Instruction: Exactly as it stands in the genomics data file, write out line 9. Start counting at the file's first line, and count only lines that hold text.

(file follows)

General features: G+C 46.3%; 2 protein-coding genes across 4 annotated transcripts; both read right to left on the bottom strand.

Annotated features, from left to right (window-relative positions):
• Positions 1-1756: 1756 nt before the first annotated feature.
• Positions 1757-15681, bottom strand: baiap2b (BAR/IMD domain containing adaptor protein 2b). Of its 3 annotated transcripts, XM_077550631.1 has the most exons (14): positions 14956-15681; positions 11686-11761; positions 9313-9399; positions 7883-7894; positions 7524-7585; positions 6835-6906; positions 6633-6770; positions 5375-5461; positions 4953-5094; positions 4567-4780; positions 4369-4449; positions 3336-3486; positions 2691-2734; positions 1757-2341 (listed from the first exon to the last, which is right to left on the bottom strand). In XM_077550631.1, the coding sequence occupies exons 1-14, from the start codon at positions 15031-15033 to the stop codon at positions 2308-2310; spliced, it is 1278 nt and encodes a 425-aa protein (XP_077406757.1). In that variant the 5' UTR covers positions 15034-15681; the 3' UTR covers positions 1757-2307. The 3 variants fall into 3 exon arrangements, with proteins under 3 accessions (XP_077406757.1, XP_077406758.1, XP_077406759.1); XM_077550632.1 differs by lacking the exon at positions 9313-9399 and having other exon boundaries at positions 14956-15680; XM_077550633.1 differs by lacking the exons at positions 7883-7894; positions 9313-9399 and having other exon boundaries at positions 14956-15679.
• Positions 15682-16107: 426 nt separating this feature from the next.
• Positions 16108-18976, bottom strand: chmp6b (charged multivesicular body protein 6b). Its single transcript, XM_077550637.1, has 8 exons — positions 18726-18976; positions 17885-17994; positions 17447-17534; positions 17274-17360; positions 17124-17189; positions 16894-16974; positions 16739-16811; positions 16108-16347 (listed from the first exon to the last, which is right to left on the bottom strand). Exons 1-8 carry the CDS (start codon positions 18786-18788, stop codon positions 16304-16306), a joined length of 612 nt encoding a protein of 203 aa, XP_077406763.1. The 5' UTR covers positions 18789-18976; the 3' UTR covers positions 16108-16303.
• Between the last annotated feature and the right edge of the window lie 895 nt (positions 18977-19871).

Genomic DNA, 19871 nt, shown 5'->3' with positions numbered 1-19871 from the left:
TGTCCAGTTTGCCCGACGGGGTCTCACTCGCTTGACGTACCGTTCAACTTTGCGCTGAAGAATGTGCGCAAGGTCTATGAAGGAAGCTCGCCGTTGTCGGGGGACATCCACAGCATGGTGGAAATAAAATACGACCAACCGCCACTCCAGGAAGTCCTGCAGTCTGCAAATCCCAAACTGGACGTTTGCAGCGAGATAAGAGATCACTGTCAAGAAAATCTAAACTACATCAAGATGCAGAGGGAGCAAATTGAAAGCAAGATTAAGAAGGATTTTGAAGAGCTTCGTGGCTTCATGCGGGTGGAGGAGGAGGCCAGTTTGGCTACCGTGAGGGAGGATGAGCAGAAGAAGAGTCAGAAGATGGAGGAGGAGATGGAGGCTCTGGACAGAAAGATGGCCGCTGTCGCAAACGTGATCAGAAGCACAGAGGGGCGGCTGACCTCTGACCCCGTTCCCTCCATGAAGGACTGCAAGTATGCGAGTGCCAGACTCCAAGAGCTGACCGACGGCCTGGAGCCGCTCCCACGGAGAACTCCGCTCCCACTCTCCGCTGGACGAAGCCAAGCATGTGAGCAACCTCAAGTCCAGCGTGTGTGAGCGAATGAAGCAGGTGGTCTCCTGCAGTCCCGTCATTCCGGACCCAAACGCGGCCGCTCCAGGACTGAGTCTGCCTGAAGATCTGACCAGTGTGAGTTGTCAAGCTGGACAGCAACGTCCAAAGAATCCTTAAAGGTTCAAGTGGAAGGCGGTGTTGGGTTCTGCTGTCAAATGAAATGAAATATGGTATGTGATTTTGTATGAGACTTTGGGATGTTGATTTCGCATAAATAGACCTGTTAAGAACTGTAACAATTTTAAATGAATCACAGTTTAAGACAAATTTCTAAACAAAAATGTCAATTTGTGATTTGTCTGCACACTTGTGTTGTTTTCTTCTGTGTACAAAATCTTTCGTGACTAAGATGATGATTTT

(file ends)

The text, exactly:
TGTCCAGTTTGCCCGACGGGGTCTCACTCGCTTGACGTACCGTTCAACTTTGCGCTGAAGAATGTGCGCAAGGTCTATGAAGGAAGCTCGCCGTTGTCGGGGGACATCCACAGCATGGTGGAAATAAAATACGACCAACCGCCACTCCAGGAAGTCCTGCAGTCTGCAAATCCCAAACTGGACGTTTGCAGCGAGATAAGAGATCACTGTCAAGAAAATCTAAACTACATCAAGATGCAGAGGGAGCAAATTGAAAGCAAGATTAAGAAGGATTTTGAAGAGCTTCGTGGCTTCATGCGGGTGGAGGAGGAGGCCAGTTTGGCTACCGTGAGGGAGGATGAGCAGAAGAAGAGTCAGAAGATGGAGGAGGAGATGGAGGCTCTGGACAGAAAGATGGCCGCTGTCGCAAACGTGATCAGAAGCACAGAGGGGCGGCTGACCTCTGACCCCGTTCCCTCCATGAAGGACTGCAAGTATGCGAGTGCCAGACTCCAAGAGCTGACCGACGGCCTGGAGCCGCTCCCACGGAGAACTCCGCTCCCACTCTCCGCTGGACGAAGCCAAGCATGTGAGCAACCTCAAGTCCAGCGTGTGTGAGCGAATGAAGCAGGTGGTCTCCTGCAGTCCCGTCATTCCGGACCCAAACGCGGCCGCTCCAGGACTGAGTCTGCCTGAAGATCTGACCAGTGTGAGTTGTCAAGCTGGACAGCAACGTCCAAAGAATCCTTAAAGGTTCAAGTGGAAGGCGGTGTTGGGTTCTGCTGTCAAATGAAATGAAATATGGTATGTGATTTTGTATGAGACTTTGGGATGTTGATTTCGCATAAATAGACCTGTTAAGAACTGTAACAATTTTAAATGAATCACAGTTTAAGACAAATTTCTAAACAAAAATGTCAATTTGTGATTTGTCTGCACACTTGTGTTGTTTTCTTCTGTGTACAAAATCTTTCGTGACTAAGATGATGATTTT